What Do All Those Letters Mean?

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fitness certificationsWhen it comes to fitness there are lots of different certifications out there and it can be very confusing as to what they mean.

Canadian Society for Exercise Physiology (CSEP)

CSEP is the gold standard of fitness certifications in Canada. They offer two levels of certification:

  • Certified Personal Trainer (CPT): requires minimum 2 years of undergraduate or college education in kinesiology or a related field. CPTs are able to work with clients that are apparently healthy with no chronic conditions.
  • Certified Exercise Physiologist (CEP): requires minimum 4 years of undergraduate education in kinesiology or a related field. CEPs are able to use a wider range of fitness testing protocols than CPTs and can work with chronic conditions (cancer, diabetes, neuromuscular conditions, etc.).

American College of Sports Medicine (ACSM)

ACSM is the American equivalent of CSEP. They offer multiple levels of certification but the most common ones you’ll probably see are:

  • Certified Personal Trainer (CPT): this certification requires a high school diploma. It is similar to the CSEP-CPT certification.
  • Certified Exercise Physiologist (CEP): this certification requires a 4 year undergraduate degree in kinesiology or a related field. It is similar to the CSEP-CEP certification.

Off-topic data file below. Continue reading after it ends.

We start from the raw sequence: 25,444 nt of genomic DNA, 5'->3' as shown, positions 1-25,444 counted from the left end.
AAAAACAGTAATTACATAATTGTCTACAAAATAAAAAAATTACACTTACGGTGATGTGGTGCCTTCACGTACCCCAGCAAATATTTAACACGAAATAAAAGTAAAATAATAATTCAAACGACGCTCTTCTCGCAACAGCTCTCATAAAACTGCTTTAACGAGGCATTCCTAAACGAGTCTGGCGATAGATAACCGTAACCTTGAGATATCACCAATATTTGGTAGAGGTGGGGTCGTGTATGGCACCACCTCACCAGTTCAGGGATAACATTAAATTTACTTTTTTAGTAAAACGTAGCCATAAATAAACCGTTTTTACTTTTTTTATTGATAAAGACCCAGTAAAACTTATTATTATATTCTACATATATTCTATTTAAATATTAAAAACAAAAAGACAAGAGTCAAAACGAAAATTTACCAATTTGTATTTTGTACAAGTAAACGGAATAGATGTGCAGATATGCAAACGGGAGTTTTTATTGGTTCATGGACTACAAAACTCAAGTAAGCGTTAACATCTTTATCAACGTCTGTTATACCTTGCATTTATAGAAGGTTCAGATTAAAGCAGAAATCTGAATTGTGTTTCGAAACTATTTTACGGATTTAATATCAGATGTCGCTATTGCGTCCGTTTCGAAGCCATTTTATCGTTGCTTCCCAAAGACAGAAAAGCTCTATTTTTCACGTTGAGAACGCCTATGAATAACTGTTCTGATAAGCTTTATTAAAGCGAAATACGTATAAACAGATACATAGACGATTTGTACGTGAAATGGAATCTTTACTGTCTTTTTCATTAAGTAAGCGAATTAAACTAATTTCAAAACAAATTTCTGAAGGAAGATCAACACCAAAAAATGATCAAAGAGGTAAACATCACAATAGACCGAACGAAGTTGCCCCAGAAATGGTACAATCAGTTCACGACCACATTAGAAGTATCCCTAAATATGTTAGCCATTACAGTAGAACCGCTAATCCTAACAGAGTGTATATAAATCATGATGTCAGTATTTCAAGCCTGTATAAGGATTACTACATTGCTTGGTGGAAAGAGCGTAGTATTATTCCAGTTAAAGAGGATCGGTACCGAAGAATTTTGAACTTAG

For more information, visit ACSM’s website.

National Strength and Conditioning Association (NSCA)

The NSCA is an American organization that offers a few different certifications, however you will most likely see Certified Strength and Conditioning Specialists (CSCS) or Certified Personal Trainer (CPT). These professionals are required to have a bachelor’s degree but it does not have to be in the field of kinesiology. Visit the NSCA’s website for more information about CSCS and their other certifications.

National Coaching Certification Program (NCCP)

NCCP is offered by the Coaching Association of Canada. If you have coached sports in Canada, you have likely undergone some of their modules. They also offer certifications in Weight Lifting and Olympic Lifting. If you are interested in learning these more technical skills, look for a coach certified by NCCP.

Alberta Fitness Leadership Certification Association (AFLCA)

AFLCA is part of the National Fitness Leadership Alliance – each province has a similar certification with a different name. This certification is for group fitness instructors. Candidates are required to pass a basic module and then additional modules to specialize (ie. Aquatic exercise, older adult, spin).

What will it look like?

Most trainers will include their certifications in their email signature, on their business cards, etc. It will usually tell you both the certifying body and what level of certification they have. For example, a Certified Exercise Physiologist from the Canadian Society for Exercise Physiology will appear as CSEP-CEP. A personal trainer that is certified by the American College of Sports Medicine will write ACSM-CPT.

 

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